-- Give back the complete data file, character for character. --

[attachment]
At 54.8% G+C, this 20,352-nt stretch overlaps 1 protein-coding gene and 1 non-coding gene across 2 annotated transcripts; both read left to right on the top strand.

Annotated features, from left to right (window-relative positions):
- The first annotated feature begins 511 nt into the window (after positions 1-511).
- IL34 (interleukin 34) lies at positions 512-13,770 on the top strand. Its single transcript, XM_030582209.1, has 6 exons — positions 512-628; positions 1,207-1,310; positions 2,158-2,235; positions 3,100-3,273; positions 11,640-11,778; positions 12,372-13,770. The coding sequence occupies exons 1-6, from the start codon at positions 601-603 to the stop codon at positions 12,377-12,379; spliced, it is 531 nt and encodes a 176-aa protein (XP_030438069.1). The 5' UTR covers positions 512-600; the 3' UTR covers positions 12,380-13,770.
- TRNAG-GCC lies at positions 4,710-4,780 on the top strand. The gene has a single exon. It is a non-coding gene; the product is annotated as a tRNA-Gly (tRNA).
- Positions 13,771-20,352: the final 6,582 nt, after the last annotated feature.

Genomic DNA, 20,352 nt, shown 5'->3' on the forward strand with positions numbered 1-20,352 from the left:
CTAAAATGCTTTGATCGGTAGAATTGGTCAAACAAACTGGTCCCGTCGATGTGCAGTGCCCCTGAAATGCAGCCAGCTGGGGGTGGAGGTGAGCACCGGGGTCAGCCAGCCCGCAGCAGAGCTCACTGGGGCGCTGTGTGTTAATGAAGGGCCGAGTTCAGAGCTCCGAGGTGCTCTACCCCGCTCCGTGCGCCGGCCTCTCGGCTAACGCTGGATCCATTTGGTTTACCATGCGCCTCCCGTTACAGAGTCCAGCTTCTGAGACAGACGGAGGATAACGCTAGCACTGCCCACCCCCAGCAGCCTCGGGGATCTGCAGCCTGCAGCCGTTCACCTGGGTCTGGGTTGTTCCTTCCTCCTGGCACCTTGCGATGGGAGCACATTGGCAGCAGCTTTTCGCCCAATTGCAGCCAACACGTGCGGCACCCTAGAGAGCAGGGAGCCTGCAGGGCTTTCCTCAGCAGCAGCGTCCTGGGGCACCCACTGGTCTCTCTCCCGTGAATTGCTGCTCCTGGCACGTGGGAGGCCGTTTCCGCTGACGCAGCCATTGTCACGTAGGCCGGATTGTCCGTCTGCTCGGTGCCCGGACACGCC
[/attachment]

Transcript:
At 54.8% G+C, this 20,352-nt stretch overlaps 1 protein-coding gene and 1 non-coding gene across 2 annotated transcripts; both read left to right on the top strand.

Annotated features, from left to right (window-relative positions):
- The first annotated feature begins 511 nt into the window (after positions 1-511).
- IL34 (interleukin 34) lies at positions 512-13,770 on the top strand. Its single transcript, XM_030582209.1, has 6 exons — positions 512-628; positions 1,207-1,310; positions 2,158-2,235; positions 3,100-3,273; positions 11,640-11,778; positions 12,372-13,770. The coding sequence occupies exons 1-6, from the start codon at positions 601-603 to the stop codon at positions 12,377-12,379; spliced, it is 531 nt and encodes a 176-aa protein (XP_030438069.1). The 5' UTR covers positions 512-600; the 3' UTR covers positions 12,380-13,770.
- TRNAG-GCC lies at positions 4,710-4,780 on the top strand. The gene has a single exon. It is a non-coding gene; the product is annotated as a tRNA-Gly (tRNA).
- Positions 13,771-20,352: the final 6,582 nt, after the last annotated feature.

Genomic DNA, 20,352 nt, shown 5'->3' on the forward strand with positions numbered 1-20,352 from the left:
CTAAAATGCTTTGATCGGTAGAATTGGTCAAACAAACTGGTCCCGTCGATGTGCAGTGCCCCTGAAATGCAGCCAGCTGGGGGTGGAGGTGAGCACCGGGGTCAGCCAGCCCGCAGCAGAGCTCACTGGGGCGCTGTGTGTTAATGAAGGGCCGAGTTCAGAGCTCCGAGGTGCTCTACCCCGCTCCGTGCGCCGGCCTCTCGGCTAACGCTGGATCCATTTGGTTTACCATGCGCCTCCCGTTACAGAGTCCAGCTTCTGAGACAGACGGAGGATAACGCTAGCACTGCCCACCCCCAGCAGCCTCGGGGATCTGCAGCCTGCAGCCGTTCACCTGGGTCTGGGTTGTTCCTTCCTCCTGGCACCTTGCGATGGGAGCACATTGGCAGCAGCTTTTCGCCCAATTGCAGCCAACACGTGCGGCACCCTAGAGAGCAGGGAGCCTGCAGGGCTTTCCTCAGCAGCAGCGTCCTGGGGCACCCACTGGTCTCTCTCCCGTGAATTGCTGCTCCTGGCACGTGGGAGGCCGTTTCCGCTGACGCAGCCATTGTCACGTAGGCCGGATTGTCCGTCTGCTCGGTGCCCGGACACGCC